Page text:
Investment selection for a retirement plan should be guided by suitability rules meant to ensure an investment strategy or choices meet the objectives and means of plan participants. Investment advisors to retirement plans are subject to suitability rules under the Uniform Securities Act and the Investment Advisors Act of 1940.
The following practices are examples of violations of the suitability rules:
- Recommending securities without having a reasonable basis for the recommendation.
- Recommending securities without taking the client's financial situation, needs and objectives into account.
- Recommending the same security to all clients.
The Investment Advisors Act of 1940 also defines "failure to meet suitability standards" as an unethical practice.
An investment advisor who does not make reasonable inquiries or suitable recommendations, given the information from such an inquiry, is guilty of violating the suitability requirements.
The time horizon of employees – how long until they reach their retirement age – should also be a consideration for selection choices within an employer-sponsored retirement plan. A defined contribution plan should include choices appropriate both for those near retirement age and for younger employees who can handle an appropriate level of investment risk.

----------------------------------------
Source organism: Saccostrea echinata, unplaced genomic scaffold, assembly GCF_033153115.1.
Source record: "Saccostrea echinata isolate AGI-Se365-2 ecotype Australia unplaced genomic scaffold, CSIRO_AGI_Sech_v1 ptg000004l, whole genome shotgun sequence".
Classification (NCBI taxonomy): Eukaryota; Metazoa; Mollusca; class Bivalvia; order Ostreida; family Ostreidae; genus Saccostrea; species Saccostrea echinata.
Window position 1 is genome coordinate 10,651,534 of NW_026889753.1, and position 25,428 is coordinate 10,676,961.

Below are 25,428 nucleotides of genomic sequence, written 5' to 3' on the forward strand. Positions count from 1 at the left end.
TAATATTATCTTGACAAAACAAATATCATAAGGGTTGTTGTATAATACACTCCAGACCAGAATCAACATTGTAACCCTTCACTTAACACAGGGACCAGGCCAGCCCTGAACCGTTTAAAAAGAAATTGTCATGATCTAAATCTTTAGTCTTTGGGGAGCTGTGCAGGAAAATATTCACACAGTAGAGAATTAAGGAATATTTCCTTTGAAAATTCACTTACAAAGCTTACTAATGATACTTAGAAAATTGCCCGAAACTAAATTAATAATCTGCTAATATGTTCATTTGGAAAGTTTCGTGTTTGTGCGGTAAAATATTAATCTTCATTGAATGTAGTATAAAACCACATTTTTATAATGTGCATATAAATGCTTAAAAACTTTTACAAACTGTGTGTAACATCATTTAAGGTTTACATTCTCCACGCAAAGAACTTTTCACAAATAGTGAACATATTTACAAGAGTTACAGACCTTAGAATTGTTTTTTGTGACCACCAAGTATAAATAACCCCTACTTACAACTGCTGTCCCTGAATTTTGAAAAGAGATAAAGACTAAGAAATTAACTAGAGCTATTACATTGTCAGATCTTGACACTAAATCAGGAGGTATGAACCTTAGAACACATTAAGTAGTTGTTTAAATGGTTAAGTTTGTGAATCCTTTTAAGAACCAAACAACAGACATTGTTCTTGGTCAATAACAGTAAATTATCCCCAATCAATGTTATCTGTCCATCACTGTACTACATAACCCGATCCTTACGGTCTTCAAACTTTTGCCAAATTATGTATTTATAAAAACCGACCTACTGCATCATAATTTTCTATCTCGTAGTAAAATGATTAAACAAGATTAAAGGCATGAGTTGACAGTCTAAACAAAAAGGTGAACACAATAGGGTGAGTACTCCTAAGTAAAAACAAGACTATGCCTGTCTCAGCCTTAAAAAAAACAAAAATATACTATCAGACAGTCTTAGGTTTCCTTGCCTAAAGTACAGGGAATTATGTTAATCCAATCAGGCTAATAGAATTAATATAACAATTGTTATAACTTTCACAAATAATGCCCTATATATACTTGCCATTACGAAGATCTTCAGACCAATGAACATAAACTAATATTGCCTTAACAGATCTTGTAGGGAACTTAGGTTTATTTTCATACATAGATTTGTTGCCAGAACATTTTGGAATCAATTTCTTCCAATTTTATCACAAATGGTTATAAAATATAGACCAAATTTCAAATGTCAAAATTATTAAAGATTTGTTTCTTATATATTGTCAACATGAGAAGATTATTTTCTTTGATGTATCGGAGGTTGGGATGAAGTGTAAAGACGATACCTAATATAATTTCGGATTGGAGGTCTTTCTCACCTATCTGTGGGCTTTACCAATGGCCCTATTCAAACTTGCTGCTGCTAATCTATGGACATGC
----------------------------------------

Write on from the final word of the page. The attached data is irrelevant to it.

A defined contribution plan should include sufficient investment choices to allow a participant to construct an appropriately diversified portfolio that depends on age, risk tolerance, income level and other factors.
Unrelated Business Taxable Income and Life Insurance
Financial AdvisorDiscover the differences between the Suitability and Fiduciary Standards when hiring a financial advisor.
InvestingThis a fundamental concept from both a legal and practical perspective.
Financial AdvisorWhether helping a new client or working with long-time clients, here are five financial planning tips for those within five years of retirement.
Managing WealthRIAs and brokers are held to different standards when providing investment advice. Here's how they differ.
Financial AdvisorThe government's new fiduciary rule is a reason to look hard at your retirement savings and consider replacing those that wouldn't pass muster now.
Financial AdvisorHere are three ways financial advisors can help 50-somethings plan for retirement.
Financial AdvisorHere are five ways 40-somethings can plan ahead for retirement.
Financial AdvisorLearn some valuable tips that financial advisors are using to successfully transition from practice to financially secure retirement.
RetirementGetting participants interested, educated and enrolled in their retirement plan is the first step to long-term saving for a comfortable retirement.
Financial AdvisorTelling a client they don't have enough for retirement is tough. Here's how advisors can help clients overcome retirement shortfalls.